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How To: Teaching Theme (...So that students actually get it!)

teaching theme free resources


I'll be the first to admit that I've made a lot of teaching mistakes.  


I've stood in front of the classroom DESPERATELY trying  to teach my students a skill or strategy, only to see blank stares looking back at me.

And likewise, we've all been there when we have resorted to spoon-feeding our students the answers just to trick ourselves into thinking that our students understood a concept, when really...they didn't.

Oh, I've been there!  

One of those times was when I was trying to teach theme to my students.  They didn't get it.  Not even a little bit.

Theme is hard to teach because it's an abstract concept that isn't found directly in the text.  In addition, students often  confuse the main idea of the text as the theme.

theme is hard to teach because it's an abstract concept that is not found in the text.  In addition, students often confuse the main idea as the theme

After pulling my hair out one too many times trying to teach this skill to my students, I finally decided to do some research both online and in my own school to see what other teachers were doing to teach this tricky concept to their students.

And I finally started to get some answers....and some results from my students.

Giving Students More Choice in the Classroom

increase student motivation by giving them more choice in the classroom
Once upon a time I was a tired, stretched-too-thin, first year teacher working on my thesis in grad school.

Been there?  It wasn't pretty, but I made it through.

The official title of my thesis in grad school was: Students Choice in the Classroom and Its Impact on Student Motivation.

Fancy-schmancy huh?!

Truth be told, I HATED working on my thesis, but it did force me to focus on the power of giving students more choice in their learning.

The findings for my thesis were not surprising:  student were, in fact, more motivated to learn when they felt they had more choice in their learning environment.  More choice in HOW they learned, more choice in WHAT they learned, and more choice on WHO they could learn with.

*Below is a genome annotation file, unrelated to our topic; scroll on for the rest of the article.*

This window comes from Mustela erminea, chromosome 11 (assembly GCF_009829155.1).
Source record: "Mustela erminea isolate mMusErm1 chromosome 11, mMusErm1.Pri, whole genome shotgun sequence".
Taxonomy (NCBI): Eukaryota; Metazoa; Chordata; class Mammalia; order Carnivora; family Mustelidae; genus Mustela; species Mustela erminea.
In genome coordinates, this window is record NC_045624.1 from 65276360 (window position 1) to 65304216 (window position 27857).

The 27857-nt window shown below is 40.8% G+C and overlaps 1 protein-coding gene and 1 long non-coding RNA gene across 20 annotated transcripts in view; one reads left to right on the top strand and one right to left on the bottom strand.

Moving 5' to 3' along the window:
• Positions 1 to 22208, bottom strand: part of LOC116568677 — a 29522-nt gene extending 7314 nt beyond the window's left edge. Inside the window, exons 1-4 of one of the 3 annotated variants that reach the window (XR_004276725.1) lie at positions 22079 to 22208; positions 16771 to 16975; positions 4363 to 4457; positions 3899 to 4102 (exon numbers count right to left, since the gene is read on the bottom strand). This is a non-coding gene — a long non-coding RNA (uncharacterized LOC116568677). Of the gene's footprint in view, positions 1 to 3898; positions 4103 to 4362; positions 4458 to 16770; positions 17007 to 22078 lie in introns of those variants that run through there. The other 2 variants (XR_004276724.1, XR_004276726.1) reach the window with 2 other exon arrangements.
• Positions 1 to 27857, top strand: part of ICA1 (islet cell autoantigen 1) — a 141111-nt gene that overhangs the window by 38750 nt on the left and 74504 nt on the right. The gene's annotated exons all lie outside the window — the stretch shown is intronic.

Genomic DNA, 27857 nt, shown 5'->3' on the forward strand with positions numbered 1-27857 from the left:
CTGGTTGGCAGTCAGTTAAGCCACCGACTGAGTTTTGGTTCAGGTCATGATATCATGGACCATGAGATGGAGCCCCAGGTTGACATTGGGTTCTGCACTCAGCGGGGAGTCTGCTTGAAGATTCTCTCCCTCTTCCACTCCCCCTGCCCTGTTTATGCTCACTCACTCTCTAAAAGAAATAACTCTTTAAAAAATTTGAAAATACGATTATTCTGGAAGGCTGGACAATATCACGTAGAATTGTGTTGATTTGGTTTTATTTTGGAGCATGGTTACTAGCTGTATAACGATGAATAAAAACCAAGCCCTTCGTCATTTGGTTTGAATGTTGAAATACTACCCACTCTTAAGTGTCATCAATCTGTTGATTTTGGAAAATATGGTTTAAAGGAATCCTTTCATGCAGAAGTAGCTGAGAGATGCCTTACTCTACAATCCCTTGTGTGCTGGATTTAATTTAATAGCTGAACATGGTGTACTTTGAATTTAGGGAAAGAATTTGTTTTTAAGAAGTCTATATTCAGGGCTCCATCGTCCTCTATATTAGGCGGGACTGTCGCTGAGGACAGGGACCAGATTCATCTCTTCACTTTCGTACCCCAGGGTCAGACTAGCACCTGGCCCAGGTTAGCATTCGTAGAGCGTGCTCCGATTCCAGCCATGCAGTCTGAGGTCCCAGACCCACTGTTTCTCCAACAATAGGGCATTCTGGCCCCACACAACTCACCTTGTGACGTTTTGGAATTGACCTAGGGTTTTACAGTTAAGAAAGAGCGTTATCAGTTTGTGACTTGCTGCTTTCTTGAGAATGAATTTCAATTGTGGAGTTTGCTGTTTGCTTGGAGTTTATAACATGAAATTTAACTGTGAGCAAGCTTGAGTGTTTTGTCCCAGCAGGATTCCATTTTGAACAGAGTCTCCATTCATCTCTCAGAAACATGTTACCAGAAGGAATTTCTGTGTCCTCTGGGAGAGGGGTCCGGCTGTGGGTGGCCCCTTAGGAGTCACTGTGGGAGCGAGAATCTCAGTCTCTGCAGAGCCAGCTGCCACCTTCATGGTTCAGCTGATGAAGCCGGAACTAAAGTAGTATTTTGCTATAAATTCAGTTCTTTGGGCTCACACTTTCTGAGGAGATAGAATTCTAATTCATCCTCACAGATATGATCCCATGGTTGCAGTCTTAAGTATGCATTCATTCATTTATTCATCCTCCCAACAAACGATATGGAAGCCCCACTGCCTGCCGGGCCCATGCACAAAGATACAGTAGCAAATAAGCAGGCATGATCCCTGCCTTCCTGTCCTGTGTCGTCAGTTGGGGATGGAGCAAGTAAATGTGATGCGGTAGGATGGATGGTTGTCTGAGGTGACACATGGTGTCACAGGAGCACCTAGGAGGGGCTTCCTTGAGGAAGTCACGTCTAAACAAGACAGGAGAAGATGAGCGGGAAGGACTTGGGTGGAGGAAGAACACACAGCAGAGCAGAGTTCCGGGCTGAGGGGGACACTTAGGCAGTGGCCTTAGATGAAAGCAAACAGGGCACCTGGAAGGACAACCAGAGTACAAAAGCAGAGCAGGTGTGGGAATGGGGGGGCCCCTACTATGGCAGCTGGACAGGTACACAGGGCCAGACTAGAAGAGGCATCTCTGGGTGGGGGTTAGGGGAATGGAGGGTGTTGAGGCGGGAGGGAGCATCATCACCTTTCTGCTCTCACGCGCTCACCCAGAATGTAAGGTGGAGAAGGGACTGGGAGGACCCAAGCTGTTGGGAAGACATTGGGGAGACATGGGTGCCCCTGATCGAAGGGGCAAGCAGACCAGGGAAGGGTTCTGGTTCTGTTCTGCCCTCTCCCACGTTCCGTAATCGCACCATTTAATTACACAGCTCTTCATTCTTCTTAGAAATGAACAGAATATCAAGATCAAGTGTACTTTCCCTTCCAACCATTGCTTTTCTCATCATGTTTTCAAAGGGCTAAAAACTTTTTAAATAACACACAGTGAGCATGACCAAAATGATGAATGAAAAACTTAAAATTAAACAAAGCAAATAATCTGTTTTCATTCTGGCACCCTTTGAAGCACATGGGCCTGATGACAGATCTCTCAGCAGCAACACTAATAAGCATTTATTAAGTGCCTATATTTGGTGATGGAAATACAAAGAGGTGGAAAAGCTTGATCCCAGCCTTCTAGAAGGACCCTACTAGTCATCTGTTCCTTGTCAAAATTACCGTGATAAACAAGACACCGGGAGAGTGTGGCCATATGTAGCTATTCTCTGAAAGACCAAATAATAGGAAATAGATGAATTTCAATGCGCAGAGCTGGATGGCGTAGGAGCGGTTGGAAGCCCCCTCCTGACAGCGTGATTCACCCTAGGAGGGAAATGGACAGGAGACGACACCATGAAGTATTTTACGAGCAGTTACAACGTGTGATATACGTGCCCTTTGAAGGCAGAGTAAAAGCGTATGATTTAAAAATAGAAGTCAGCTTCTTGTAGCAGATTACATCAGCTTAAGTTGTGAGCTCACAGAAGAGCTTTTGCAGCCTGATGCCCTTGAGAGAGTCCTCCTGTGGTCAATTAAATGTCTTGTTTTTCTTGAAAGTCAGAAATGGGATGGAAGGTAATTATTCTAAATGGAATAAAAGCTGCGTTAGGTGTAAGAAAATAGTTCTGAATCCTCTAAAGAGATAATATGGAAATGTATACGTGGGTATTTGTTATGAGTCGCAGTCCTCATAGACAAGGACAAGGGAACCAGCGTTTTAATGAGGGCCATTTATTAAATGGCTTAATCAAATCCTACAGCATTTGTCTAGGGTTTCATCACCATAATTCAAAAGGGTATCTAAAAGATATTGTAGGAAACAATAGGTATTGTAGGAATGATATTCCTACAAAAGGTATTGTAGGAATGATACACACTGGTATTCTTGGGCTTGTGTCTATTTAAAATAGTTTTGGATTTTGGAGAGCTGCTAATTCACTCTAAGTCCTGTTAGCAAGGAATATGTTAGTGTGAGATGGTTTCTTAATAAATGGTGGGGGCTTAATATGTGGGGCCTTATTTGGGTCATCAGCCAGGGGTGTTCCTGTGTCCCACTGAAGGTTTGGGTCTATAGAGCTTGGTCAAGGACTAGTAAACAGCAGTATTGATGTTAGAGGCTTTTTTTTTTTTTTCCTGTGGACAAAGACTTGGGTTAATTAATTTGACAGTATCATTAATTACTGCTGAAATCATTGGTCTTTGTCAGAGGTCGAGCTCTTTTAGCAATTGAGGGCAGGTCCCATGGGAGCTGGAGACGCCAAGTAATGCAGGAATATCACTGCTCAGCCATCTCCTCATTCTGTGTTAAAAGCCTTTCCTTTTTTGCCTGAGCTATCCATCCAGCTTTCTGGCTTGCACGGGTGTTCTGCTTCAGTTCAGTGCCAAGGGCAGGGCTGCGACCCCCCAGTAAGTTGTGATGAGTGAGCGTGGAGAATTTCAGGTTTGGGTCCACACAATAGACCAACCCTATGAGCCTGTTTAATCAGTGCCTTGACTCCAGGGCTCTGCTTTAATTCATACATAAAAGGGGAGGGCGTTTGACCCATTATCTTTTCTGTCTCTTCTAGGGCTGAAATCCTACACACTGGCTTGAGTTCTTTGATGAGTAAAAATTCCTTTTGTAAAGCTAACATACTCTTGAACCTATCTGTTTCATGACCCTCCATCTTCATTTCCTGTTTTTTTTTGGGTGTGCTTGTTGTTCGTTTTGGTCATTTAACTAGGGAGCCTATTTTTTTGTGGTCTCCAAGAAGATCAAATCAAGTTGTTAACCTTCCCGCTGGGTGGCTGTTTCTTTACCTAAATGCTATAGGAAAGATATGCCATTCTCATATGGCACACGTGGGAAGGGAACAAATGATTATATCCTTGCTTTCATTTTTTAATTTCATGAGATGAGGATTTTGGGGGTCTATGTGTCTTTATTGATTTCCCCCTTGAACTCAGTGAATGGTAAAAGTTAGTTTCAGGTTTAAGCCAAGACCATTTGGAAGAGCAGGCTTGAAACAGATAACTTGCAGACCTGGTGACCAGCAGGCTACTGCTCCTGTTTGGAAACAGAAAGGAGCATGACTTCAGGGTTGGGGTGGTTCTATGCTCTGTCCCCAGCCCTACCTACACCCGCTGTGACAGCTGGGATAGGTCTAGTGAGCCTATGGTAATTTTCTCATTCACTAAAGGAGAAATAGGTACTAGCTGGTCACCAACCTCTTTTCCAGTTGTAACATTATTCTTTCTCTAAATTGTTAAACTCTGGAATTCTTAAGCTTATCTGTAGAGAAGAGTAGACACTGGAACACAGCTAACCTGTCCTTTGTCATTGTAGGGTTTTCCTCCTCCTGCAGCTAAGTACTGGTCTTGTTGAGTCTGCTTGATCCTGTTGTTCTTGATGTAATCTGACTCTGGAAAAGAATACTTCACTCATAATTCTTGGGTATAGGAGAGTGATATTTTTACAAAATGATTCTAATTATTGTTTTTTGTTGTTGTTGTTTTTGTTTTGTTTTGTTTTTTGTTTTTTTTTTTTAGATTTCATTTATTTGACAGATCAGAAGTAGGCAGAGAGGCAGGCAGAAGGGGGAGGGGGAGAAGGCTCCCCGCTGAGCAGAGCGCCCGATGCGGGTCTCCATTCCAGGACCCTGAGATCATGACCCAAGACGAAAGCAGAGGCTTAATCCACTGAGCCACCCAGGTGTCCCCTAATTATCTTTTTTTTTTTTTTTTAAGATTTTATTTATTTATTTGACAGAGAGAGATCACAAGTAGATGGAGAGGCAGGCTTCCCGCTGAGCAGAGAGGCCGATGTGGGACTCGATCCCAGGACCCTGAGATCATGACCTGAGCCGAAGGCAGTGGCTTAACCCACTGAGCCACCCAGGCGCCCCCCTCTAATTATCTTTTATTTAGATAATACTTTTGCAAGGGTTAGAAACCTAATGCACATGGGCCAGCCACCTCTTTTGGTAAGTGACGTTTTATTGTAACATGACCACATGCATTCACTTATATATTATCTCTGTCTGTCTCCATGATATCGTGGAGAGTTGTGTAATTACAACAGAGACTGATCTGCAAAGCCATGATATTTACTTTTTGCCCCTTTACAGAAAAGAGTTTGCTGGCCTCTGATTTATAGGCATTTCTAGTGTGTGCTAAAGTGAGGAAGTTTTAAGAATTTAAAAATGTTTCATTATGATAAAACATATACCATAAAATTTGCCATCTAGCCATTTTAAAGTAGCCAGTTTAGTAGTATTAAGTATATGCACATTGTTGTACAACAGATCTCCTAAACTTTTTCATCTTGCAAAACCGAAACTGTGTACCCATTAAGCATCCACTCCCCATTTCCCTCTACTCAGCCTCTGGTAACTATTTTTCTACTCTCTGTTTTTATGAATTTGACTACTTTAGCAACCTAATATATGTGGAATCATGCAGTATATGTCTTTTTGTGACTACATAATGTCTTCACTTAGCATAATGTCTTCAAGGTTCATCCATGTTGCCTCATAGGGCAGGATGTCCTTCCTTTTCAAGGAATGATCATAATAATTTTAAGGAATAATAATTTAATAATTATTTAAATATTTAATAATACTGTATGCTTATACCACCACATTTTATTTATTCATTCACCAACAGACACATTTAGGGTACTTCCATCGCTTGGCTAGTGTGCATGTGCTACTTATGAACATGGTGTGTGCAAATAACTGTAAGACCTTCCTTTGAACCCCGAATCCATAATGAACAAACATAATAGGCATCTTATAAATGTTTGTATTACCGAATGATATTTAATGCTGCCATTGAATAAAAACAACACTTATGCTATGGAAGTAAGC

More choice leads to more ownership, leads to more student buy-in, leads to more motivation.

It makes sense, right?

student motivation increases when students have more choice in how they learn, what they learn, and who they learn with

If I TELL my 3 year old daughter that she WILL wear her black shoes to preschool, I will no doubt get push back.  But, if I let her CHOOSE from 3 pre-selected shoes choices (all of which I'd be okay with), it's a win-win and she doesn't end up screaming because I won't let her wear her flip-flops in a blizzard.

#preschoolmomproblems

But - I won't make you read my thesis to get all the juicy details on how you can apply these findings in your classroom.  (Thank goodness, right?)

Oh - and in case you're wondering - real education scholars like Lev Vygotsky also believed in these ideas, so my thesis is in good company :)

Instead, I'll share with you some practical take-aways that you might find helpful.

10 Anchor Charts for Teaching Students About Making Connections

Get inspired by 10 model anchor charts to help teach the reading strategy of making connections

Who doesn't love a good anchor chart?  Now - an anchor chart with a purpose?  That takes a little inspiration, and that's what this post is all about!

We all teach students about making connections at some point during the school year, so I wanted to give you some great examples of anchor charts that you can use with your own students at varying points of your instruction.

However, rather than just throw out 10 anchor charts about making connections at you without any intention, I've divided the post into three sections to help you plan your instruction on making connections:

  • Anchor charts to INTRODUCE making connections
  • Anchor charts to teach students to SHARE their connections
  • Anchor charts to help students to make DEEPER connections

Take a look!
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